Getting to the Heart of the Data
In a beautiful post tonight, Chris Brogan highlighted the value of listening. He pointed out how it’s too easy to
rush right into the â€œspeakingâ€ side of the toolbox without giving much thought to the â€œlisteningâ€ part.
and he offered his favorite tools for a company who wants to be “listening to their audience, their customers, their partners, and their detractors.”
I’m so with him. You can find the five tools Chris uses most for listening here.
What to Listen for and How to Get the Most from Listening Tools
Just as when we write we have to know what we want to say. We have to know what we’re listening for . . . we’re listening for what people aren’t saying, but want to.
- Listen for quantity of response. Lots of folks saying the same thing is worth taking note of. Are they a crowd or a mob following each other? Are they a trend of individuals who have discovered something worth pointing out?
- Listen for the odd response that is way out of line. Someone on the edges of the responses could be offering am Einstein-like response.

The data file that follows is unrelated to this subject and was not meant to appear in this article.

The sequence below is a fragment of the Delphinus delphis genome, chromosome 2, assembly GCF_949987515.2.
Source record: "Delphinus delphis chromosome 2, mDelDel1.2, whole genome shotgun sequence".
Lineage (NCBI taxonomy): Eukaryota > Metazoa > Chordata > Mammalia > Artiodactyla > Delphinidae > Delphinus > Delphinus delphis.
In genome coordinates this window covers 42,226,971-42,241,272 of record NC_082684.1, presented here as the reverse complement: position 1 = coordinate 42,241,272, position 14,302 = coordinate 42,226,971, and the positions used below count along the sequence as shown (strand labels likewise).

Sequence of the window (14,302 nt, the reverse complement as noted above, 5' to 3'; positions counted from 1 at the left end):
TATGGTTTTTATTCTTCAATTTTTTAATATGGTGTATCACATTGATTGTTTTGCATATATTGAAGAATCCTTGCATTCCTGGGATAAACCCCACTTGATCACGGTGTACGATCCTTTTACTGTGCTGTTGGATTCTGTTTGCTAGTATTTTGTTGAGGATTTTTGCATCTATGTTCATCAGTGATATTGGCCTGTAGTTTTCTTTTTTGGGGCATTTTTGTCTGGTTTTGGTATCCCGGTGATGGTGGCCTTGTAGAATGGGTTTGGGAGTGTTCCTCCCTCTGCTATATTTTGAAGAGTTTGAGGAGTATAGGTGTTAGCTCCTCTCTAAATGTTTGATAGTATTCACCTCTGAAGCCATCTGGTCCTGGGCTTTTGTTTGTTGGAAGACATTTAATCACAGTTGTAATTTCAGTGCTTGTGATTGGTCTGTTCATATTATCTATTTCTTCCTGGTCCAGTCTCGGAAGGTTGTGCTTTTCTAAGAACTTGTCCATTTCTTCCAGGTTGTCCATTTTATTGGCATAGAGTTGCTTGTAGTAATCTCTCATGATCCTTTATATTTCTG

- Listen for the spaces between the words. Ask some question about what’s not being said and listen again and again.
- Listen for the source of the speaker and the bias the speaker might have. Listen for who’s trying to get attention, who wants favor with the listeners.
- Listen for the things that you don’t want to hear. They’re the most important information you’ll gather on any listening trek.
- Listen to find the people who have more to offer than opinions, but innovative ideas and product plans. If you can, find a way to make a relationship with them.
- Listen to find the evangelists who love your company, who defend you when you’re attacked. Let them know they’re appreciated.
- Listen for ways that you might bring back what folks said to show the people who work hard on your products that people are paying attention to them..
Listening isn’t all data, all quantity and remarks. Listening is not a science, but an art that brings in human thought. Listening is the most important part of a conversation. Conversations are how communities begin.
Don’t let the tools draw lines around the way you hear.
I don’t. Brogan doesn’t either. Listen every way you know how.
What other ways do you use tools to listen to what people aren’t saying.